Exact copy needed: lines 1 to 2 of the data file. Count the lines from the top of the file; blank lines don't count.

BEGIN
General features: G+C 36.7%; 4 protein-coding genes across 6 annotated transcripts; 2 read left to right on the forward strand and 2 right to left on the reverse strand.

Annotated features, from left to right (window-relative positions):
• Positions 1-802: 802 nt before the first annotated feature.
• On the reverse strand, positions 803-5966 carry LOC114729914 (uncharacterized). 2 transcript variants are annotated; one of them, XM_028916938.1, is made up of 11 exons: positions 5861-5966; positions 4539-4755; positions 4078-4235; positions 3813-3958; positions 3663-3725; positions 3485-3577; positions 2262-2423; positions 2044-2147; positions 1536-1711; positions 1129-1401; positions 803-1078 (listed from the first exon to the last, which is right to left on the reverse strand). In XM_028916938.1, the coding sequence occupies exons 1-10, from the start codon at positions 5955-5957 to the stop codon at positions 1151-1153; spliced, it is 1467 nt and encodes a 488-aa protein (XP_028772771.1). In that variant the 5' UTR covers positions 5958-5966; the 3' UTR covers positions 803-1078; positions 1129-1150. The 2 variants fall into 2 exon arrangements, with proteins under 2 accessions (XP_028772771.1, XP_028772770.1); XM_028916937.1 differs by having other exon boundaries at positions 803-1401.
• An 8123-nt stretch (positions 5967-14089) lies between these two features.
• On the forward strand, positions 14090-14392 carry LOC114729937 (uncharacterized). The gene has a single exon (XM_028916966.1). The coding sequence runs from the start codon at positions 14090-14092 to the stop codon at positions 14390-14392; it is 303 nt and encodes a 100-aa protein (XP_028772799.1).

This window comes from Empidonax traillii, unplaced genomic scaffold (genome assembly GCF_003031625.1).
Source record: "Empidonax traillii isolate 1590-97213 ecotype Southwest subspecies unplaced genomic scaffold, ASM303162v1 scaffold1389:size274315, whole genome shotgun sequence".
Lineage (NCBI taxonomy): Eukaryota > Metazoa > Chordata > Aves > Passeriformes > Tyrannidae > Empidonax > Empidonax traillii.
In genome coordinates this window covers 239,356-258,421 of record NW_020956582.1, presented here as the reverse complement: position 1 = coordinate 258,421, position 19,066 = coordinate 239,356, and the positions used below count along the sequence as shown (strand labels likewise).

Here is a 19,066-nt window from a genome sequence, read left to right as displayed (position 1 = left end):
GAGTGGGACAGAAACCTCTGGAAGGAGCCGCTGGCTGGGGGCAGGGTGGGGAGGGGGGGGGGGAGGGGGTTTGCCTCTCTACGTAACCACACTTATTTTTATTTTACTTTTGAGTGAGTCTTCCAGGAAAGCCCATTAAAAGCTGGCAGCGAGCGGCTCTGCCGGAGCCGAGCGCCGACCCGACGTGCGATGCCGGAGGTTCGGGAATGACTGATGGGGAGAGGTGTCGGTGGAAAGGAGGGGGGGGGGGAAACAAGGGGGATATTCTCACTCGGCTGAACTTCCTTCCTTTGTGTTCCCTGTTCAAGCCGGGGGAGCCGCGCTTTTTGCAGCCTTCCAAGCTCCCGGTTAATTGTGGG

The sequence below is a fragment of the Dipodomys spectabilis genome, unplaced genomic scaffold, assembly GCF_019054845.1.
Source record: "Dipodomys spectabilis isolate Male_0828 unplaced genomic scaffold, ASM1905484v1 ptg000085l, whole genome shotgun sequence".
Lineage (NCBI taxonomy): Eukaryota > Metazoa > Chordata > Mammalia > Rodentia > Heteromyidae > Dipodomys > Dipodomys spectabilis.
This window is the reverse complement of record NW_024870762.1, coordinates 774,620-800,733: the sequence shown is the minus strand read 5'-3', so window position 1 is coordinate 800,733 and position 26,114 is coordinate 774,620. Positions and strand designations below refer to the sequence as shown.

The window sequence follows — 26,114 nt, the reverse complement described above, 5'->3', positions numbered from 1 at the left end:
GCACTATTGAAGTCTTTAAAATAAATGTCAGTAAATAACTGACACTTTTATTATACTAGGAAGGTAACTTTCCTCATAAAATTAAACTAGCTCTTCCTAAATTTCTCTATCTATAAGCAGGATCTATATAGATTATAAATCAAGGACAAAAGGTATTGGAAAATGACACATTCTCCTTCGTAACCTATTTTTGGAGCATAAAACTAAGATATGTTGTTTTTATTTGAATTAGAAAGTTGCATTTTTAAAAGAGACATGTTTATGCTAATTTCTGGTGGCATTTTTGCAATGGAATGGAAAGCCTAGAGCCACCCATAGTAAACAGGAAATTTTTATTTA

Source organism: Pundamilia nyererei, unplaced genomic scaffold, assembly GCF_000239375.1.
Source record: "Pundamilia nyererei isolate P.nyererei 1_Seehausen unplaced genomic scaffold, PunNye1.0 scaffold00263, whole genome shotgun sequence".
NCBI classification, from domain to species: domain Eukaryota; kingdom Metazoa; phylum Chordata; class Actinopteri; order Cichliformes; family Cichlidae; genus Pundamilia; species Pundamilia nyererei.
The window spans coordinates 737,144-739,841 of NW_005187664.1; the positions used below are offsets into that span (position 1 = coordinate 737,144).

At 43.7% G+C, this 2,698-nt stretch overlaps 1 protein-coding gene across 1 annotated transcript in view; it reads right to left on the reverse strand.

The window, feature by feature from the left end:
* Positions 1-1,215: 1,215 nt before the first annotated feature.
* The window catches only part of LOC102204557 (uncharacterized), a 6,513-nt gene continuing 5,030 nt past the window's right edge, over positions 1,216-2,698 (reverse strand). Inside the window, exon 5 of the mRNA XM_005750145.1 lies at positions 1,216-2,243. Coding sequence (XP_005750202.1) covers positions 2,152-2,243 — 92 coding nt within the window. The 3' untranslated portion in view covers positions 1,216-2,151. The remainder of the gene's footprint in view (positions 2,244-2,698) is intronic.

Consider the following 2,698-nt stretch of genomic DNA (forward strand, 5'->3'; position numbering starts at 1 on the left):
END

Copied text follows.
General features: G+C 36.7%; 4 protein-coding genes across 6 annotated transcripts; 2 read left to right on the forward strand and 2 right to left on the reverse strand.

Annotated features, from left to right (window-relative positions):